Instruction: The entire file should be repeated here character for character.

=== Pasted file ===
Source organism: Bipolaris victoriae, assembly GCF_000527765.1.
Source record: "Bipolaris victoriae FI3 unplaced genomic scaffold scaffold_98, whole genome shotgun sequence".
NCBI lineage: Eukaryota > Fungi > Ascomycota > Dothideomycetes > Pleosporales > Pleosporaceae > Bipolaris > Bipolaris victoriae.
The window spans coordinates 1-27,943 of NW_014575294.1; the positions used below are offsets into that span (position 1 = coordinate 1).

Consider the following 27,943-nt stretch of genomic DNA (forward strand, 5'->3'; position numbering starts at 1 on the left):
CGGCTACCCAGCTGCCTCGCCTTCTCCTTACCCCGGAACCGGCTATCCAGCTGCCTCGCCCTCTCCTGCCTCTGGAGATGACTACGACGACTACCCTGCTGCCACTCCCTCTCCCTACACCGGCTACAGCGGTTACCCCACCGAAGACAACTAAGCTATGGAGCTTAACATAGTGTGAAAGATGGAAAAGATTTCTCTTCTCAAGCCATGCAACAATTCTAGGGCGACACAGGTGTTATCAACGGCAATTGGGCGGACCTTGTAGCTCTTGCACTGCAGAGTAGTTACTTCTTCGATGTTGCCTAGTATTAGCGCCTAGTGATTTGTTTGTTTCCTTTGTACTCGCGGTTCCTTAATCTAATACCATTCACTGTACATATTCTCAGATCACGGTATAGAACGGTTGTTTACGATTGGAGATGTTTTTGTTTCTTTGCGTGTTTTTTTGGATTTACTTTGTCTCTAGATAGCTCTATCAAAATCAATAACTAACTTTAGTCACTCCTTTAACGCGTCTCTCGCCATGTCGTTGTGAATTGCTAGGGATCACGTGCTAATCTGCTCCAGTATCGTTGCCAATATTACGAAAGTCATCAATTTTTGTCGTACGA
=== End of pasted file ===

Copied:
Source organism: Bipolaris victoriae, assembly GCF_000527765.1.
Source record: "Bipolaris victoriae FI3 unplaced genomic scaffold scaffold_98, whole genome shotgun sequence".
NCBI lineage: Eukaryota > Fungi > Ascomycota > Dothideomycetes > Pleosporales > Pleosporaceae > Bipolaris > Bipolaris victoriae.
The window spans coordinates 1-27,943 of NW_014575294.1; the positions used below are offsets into that span (position 1 = coordinate 1).

Consider the following 27,943-nt stretch of genomic DNA (forward strand, 5'->3'; position numbering starts at 1 on the left):
CGGCTACCCAGCTGCCTCGCCTTCTCCTTACCCCGGAACCGGCTATCCAGCTGCCTCGCCCTCTCCTGCCTCTGGAGATGACTACGACGACTACCCTGCTGCCACTCCCTCTCCCTACACCGGCTACAGCGGTTACCCCACCGAAGACAACTAAGCTATGGAGCTTAACATAGTGTGAAAGATGGAAAAGATTTCTCTTCTCAAGCCATGCAACAATTCTAGGGCGACACAGGTGTTATCAACGGCAATTGGGCGGACCTTGTAGCTCTTGCACTGCAGAGTAGTTACTTCTTCGATGTTGCCTAGTATTAGCGCCTAGTGATTTGTTTGTTTCCTTTGTACTCGCGGTTCCTTAATCTAATACCATTCACTGTACATATTCTCAGATCACGGTATAGAACGGTTGTTTACGATTGGAGATGTTTTTGTTTCTTTGCGTGTTTTTTTGGATTTACTTTGTCTCTAGATAGCTCTATCAAAATCAATAACTAACTTTAGTCACTCCTTTAACGCGTCTCTCGCCATGTCGTTGTGAATTGCTAGGGATCACGTGCTAATCTGCTCCAGTATCGTTGCCAATATTACGAAAGTCATCAATTTTTGTCGTACGA